Marriage is both a legal and a spiritual contract for many Muslims, especially for those living in countries ruled by Sharia law. Based on the Quran and the sayings of the prophet, Sharia law attempts to govern society by spiritual laws. But Sharia is open to interpretation, and in fact a whole slew of scholars and judges have historically been responsible for interpreting what exactly is mandated by scripture in circumstances like marriage. With the increase of women in academic and leadership positions across the Muslim world, interpretations of subjects like the duties of Muslim wives are now commonly re-examined, refined and modernized.
Honor and Obey
The Quran states that wives should be "obedient and submissive to their husbands," and a saying of the Prophet Muhammad says that "If a husband says to his wife to transform a yellow mountain into a black one or turn a black mountain into a white one, she should obey his orders."This marital obedience does not exist in a vacuum however, what is implied is the husband's complete devotion to his wife as well, which includes the responsibility of providing for her materially, treating her well and keeping to his own spiritual duties as a Muslim. Nonetheless, the concept of "nushuz", which is usually translated as disobedience, carries with it the threat of physical punishment in many Muslim societies.
Sexual Duties of Muslim Wives
Many traditional interpretations of a Muslim wife's duties include the mandate that she is sexually available to her husband whenever he wants her to be. Specifically, the refusal of sexual intercourse can be seen as a kind of "nushuz", and may be answered with corporal punishment. According to the feminist Muslim group Sisters in Islam however, these traditions are based on patriarchal interpretations of the Quran and are not necessarily the only way to read the scriptures. According to a more progressive translation of the Quran, the word that is usually interpreted as "to beat" (iddribuhunna) actually means "to separate," meaning that the only justified action that a husband can take when faced with spousal disobedience is to leave.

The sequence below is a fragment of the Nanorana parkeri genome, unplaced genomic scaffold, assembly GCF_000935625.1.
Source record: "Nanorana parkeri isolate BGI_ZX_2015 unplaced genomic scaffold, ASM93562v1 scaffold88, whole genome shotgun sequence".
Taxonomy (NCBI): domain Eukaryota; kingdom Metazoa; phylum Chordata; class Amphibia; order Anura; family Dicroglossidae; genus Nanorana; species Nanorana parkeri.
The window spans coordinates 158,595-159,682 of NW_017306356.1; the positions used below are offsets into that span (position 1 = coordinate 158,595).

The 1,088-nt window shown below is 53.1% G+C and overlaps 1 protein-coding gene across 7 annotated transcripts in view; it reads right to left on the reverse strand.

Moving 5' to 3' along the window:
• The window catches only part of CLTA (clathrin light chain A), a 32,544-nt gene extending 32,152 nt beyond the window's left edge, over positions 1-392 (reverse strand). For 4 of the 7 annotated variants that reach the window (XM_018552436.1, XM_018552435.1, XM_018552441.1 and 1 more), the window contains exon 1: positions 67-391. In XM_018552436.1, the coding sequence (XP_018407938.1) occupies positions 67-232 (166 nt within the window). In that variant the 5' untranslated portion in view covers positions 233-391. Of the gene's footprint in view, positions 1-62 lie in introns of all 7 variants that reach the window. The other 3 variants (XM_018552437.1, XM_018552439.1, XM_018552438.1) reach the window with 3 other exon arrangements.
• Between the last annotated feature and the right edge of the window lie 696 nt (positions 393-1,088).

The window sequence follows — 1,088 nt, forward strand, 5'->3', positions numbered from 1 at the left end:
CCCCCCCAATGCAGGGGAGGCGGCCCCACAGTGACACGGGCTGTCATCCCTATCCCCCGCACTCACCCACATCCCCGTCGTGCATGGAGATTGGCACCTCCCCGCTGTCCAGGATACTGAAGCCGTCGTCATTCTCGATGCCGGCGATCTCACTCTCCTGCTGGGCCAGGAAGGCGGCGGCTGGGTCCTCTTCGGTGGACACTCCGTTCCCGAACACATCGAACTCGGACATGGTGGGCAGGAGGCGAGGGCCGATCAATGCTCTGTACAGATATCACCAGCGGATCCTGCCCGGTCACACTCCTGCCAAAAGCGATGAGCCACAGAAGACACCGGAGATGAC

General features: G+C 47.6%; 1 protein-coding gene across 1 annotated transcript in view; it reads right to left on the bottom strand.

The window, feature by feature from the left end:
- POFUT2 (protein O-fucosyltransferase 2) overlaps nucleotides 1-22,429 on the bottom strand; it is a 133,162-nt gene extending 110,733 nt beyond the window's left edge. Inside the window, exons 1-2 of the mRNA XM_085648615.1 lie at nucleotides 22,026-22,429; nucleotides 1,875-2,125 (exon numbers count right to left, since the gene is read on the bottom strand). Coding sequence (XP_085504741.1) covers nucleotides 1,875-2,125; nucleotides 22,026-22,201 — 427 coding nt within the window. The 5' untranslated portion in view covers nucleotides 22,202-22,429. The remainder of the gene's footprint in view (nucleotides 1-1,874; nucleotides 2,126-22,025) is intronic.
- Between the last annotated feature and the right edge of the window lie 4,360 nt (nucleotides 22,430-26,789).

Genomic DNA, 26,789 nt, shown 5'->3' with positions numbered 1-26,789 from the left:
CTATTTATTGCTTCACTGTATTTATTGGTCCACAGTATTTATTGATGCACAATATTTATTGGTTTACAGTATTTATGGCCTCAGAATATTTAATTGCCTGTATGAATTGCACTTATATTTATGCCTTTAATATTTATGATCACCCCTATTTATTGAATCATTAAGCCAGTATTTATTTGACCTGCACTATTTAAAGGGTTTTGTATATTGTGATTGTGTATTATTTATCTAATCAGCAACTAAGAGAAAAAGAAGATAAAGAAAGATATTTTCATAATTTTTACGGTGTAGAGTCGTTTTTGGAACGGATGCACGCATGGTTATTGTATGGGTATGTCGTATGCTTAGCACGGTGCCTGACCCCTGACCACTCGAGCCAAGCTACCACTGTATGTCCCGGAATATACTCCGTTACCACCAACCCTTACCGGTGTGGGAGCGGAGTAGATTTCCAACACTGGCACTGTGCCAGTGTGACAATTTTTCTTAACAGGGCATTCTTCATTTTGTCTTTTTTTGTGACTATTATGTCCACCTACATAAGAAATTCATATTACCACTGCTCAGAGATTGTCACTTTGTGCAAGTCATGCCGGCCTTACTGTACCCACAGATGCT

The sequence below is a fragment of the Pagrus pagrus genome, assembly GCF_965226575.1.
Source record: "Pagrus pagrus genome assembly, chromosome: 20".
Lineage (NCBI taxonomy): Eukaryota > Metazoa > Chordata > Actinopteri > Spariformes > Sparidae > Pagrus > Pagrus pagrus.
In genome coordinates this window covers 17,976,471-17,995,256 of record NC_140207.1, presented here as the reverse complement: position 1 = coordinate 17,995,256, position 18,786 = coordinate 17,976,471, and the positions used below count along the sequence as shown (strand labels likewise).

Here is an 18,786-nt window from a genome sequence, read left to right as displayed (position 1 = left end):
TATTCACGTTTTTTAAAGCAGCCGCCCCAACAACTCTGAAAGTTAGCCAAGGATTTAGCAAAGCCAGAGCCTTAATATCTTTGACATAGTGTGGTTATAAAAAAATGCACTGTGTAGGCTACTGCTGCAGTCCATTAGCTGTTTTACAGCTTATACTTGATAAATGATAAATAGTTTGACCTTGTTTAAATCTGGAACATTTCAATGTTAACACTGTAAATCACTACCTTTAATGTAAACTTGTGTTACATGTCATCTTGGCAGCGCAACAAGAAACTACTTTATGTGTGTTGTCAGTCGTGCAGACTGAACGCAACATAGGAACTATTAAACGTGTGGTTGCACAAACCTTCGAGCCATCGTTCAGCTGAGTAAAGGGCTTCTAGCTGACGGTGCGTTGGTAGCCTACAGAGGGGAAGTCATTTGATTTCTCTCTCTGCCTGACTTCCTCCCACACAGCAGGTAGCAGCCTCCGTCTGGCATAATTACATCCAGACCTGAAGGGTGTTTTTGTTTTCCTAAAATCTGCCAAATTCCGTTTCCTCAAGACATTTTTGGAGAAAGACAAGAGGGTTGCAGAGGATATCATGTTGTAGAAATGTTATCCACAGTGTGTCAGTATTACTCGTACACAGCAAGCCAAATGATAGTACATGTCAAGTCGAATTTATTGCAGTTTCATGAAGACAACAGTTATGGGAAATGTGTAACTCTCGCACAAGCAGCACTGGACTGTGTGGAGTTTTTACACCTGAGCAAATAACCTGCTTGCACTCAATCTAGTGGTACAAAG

Guardian of the Home
Another traditional duty of Muslim wives is the stewardship of the family home, which covers several different responsibilities. Muslims wives are not just traditionally in charge of cooking and cleaning but also of guarding the husbands possessions as well as his private information. Muslim women are not supposed to allow anyone whom the husband does not approve of entry into the house. However, according to growing interpretations by feminist Muslims, these traditions are based on patriarchal family values that saw the husband as the sole bread-winner and were designed for domestic harmony in that specific situation. As Muslim women enter the workforce and become business owners, something that is encouraged in the Quran, these traditional duties lose their importance.
A Wife's Attire
There is perhaps nothing as controversial about Islam as the tradition of covering a woman's body when she is in public or in the presence of men. The justification for this tradition is found in the Quran itself: "They should .....not display their beauty except to their husband, their fathers, their husband's fathers, their sons, their husbands' sons, their brothers or their brothers' sons, or their sisters' sons, or their women, or the slaves.". This has been interpreted differently in various Muslim countries and is the basis for the extreme practice of forced veiling of women in fundamentalist sects like the Taliban. There is no explicit mandate for wearing a veil in the Quran however, and in many Muslim countries woman dress exactly how they please, which often includes wearing a veil voluntarily.
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